Haiti: A deeper definition of beauty

Last month, Jeannine Adelphin arrived at a meeting in Port-au-Prince wearing a simple plastic tiara and her usual radiant smile. The previous night she had been crowned Miss Disabled Haiti 2010 on national live TV.

Jeannine Adelphin
Jeannine Adelphin was recently crowned Miss Disabled Haiti 2010.
Photo: Aaron Tate/CWS.

By Aaron Tate/CWS

Last month, Jeannine Adelphin arrived at a meeting in Port-au-Prince wearing a simple plastic tiara and her usual radiant smile. The previous night she had been crowned Miss Disabled Haiti 2010 on national live TV. Jeannine, whose arms are small due to a birth defect, competed against nine other women with disabilities, in evening gown and talent portions, where she recited poetry in her impeccable French. The other people at the meeting, all beneficiaries of a CWS-sponsored program for people with disabilities, were excited and proud to have seen their friend, and someone like them, on TV and recognized for her talent, and her beauty.

It's an example of how, despite the earthquake or perhaps because of it, a small movement is growing that establishes the value of persons with disabilities, empowers them to participate in Haitian society, and even deepens the very definition of beauty and humanity. It's a movement that Church World Service is actively involved in, in collaboration with long-time CWS partner Service Chretien d'Haiti.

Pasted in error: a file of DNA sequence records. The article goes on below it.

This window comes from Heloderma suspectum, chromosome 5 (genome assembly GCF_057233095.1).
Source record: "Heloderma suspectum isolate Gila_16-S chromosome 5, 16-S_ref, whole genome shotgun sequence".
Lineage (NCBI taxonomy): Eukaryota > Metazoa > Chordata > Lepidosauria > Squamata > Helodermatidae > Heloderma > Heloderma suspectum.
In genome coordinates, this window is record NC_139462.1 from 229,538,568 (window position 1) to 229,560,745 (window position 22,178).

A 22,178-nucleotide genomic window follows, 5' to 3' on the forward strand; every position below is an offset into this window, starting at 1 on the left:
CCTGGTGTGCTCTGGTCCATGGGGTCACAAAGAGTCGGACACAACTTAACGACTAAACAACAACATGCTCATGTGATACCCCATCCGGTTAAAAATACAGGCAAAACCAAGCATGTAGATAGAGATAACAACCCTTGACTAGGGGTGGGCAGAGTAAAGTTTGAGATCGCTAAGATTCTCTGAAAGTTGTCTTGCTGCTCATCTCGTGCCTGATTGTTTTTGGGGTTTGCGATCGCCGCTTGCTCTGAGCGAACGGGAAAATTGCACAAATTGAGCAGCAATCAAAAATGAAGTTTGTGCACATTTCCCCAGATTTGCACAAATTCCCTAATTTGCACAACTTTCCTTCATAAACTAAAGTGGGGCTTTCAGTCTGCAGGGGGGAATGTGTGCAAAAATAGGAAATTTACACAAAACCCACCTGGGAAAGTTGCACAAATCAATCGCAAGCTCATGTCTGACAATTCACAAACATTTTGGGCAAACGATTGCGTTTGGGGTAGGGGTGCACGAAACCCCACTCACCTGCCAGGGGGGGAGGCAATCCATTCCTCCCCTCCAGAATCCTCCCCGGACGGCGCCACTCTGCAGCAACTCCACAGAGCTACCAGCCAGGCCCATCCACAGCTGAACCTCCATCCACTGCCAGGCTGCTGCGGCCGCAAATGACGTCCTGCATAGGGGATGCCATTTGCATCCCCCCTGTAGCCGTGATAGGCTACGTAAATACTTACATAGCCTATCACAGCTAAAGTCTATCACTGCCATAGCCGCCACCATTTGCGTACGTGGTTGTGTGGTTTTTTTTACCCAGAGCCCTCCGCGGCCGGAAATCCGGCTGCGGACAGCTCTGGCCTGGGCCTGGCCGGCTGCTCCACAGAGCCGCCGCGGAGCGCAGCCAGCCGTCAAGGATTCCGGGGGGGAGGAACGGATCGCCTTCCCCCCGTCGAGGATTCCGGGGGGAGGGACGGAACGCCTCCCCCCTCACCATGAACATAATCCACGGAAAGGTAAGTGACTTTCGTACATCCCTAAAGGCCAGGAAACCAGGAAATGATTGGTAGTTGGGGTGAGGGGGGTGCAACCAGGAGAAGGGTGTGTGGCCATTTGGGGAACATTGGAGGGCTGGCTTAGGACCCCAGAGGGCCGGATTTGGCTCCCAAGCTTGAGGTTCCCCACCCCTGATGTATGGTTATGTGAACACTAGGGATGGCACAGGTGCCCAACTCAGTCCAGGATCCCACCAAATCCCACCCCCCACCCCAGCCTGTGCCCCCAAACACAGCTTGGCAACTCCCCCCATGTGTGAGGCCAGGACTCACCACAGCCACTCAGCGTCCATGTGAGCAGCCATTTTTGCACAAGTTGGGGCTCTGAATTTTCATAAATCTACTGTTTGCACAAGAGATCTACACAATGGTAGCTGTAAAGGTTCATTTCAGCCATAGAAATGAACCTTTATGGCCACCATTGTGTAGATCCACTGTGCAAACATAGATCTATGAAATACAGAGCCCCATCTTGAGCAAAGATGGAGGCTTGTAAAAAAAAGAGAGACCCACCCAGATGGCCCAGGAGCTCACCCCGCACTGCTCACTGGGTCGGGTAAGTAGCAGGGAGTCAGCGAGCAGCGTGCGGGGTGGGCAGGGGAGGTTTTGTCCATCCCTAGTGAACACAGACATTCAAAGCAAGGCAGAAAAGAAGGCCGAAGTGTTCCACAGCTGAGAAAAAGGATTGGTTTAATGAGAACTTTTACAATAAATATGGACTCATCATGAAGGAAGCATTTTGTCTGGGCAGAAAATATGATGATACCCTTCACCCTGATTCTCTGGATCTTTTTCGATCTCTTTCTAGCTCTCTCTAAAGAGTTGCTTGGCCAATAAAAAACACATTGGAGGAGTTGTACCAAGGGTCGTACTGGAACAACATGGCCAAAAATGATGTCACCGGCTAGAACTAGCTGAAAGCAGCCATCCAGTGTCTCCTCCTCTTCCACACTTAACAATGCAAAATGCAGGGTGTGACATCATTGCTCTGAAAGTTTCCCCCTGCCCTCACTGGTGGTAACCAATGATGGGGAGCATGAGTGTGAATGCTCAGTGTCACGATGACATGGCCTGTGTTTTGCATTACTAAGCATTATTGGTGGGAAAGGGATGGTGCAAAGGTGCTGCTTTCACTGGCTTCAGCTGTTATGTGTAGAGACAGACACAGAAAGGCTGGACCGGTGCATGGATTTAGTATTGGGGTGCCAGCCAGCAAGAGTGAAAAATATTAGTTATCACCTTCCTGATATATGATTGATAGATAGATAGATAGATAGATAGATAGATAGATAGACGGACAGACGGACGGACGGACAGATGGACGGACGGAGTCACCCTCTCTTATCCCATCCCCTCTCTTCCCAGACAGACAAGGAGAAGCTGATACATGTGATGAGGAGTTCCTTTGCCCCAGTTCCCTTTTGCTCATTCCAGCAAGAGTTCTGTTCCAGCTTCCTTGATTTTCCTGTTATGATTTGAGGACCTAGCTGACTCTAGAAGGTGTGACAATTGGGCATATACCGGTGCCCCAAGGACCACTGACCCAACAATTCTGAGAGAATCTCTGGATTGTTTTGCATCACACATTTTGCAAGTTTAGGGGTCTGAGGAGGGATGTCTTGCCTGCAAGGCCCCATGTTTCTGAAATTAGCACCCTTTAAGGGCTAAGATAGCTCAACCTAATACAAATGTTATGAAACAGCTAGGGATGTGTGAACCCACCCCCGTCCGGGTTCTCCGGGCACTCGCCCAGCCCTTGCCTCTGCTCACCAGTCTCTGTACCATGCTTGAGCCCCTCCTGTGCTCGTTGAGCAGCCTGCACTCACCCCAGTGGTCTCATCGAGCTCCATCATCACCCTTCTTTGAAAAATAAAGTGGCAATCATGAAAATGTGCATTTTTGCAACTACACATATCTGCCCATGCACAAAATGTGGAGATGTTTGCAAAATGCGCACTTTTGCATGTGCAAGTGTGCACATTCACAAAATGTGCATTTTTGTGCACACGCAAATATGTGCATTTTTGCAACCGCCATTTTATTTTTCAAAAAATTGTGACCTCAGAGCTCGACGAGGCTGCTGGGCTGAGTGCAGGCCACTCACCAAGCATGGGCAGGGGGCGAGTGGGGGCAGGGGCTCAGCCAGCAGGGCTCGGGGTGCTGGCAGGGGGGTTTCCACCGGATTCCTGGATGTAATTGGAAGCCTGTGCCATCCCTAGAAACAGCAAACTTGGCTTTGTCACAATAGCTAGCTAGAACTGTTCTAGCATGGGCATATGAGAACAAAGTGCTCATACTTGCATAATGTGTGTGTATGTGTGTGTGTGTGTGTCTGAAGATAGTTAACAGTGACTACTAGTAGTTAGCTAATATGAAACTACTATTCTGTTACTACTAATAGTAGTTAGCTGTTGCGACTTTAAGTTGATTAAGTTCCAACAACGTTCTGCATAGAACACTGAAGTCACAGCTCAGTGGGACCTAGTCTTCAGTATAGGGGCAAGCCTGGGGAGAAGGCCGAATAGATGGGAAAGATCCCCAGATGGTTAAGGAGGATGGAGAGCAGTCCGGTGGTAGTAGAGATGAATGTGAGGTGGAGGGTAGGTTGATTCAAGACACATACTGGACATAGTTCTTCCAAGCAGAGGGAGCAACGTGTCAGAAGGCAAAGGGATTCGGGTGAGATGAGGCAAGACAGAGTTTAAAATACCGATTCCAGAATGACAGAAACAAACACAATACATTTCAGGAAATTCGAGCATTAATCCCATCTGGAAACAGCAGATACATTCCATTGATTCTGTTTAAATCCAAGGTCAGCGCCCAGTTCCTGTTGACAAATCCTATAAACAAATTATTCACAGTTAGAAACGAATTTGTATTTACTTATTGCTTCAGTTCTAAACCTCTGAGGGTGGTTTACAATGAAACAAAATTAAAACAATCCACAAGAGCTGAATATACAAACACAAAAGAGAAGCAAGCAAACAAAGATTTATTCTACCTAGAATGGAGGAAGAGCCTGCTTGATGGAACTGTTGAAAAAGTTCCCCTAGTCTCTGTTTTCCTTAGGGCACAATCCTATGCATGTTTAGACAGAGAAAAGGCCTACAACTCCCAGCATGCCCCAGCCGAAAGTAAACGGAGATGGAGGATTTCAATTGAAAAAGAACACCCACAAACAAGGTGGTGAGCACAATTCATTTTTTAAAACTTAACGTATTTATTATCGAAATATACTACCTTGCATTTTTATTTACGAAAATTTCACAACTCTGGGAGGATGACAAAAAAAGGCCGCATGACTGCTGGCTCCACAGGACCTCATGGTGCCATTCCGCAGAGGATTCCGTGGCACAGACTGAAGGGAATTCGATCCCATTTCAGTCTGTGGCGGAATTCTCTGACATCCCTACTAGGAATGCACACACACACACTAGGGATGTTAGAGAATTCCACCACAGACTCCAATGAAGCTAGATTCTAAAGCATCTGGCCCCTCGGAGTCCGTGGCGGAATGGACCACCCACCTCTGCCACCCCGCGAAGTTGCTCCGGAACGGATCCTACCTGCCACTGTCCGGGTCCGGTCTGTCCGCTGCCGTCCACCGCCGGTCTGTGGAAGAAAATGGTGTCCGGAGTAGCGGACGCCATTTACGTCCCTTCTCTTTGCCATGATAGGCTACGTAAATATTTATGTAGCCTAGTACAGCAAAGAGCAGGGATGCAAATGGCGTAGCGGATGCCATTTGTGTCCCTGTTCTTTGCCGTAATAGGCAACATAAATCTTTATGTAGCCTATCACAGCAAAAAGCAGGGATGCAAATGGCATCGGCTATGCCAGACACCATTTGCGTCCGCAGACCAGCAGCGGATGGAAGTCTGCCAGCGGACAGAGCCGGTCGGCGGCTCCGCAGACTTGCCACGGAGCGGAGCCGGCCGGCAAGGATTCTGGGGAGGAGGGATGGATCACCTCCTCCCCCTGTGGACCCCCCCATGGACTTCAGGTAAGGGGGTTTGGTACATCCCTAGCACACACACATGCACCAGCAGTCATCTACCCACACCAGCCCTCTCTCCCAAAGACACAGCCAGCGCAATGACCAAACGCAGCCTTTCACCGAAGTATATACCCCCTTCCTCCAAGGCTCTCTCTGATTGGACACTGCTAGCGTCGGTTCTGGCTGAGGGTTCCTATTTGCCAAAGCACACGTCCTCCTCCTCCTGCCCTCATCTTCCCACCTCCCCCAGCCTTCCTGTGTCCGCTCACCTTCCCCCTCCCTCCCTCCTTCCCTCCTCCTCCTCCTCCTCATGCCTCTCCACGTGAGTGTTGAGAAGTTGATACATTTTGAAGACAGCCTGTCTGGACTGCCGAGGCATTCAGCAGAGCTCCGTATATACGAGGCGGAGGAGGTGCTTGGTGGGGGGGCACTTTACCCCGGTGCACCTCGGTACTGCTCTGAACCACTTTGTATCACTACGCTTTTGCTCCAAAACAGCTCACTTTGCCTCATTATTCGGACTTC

In Haiti, it is common to think that individuals are disabled due to supernatural forces, either as punishment for a sin that they, or their family, committed or as a result of a curse inflicted by another person. Like the Haitian culture itself, these ideas are shaped by a mix of Christianity and voodoo that emphasizes the root causes of things in the world, and emphasizes supernatural over natural causes. Pastors with whom CWS partners in Haiti report that vast numbers of people in their Christian churches believe that the earthquake itself was a curse from God.

So, it is not surprising that disabled people in Haiti are hidden in the family homes, and not invited out even to church, as families seek to hide what they are ashamed of.

And when 300 people with disabilities are invited to a church for a celebration event, for some it is their first invitation to a place of worship. The group sings songs, hears powerful speeches, and enjoys performances from people like them. One young woman performed a song at a celebration after recounting to the group that her church had not allowed her to perform in the choir because her wheelchair did not fit in with the uniform church choir look.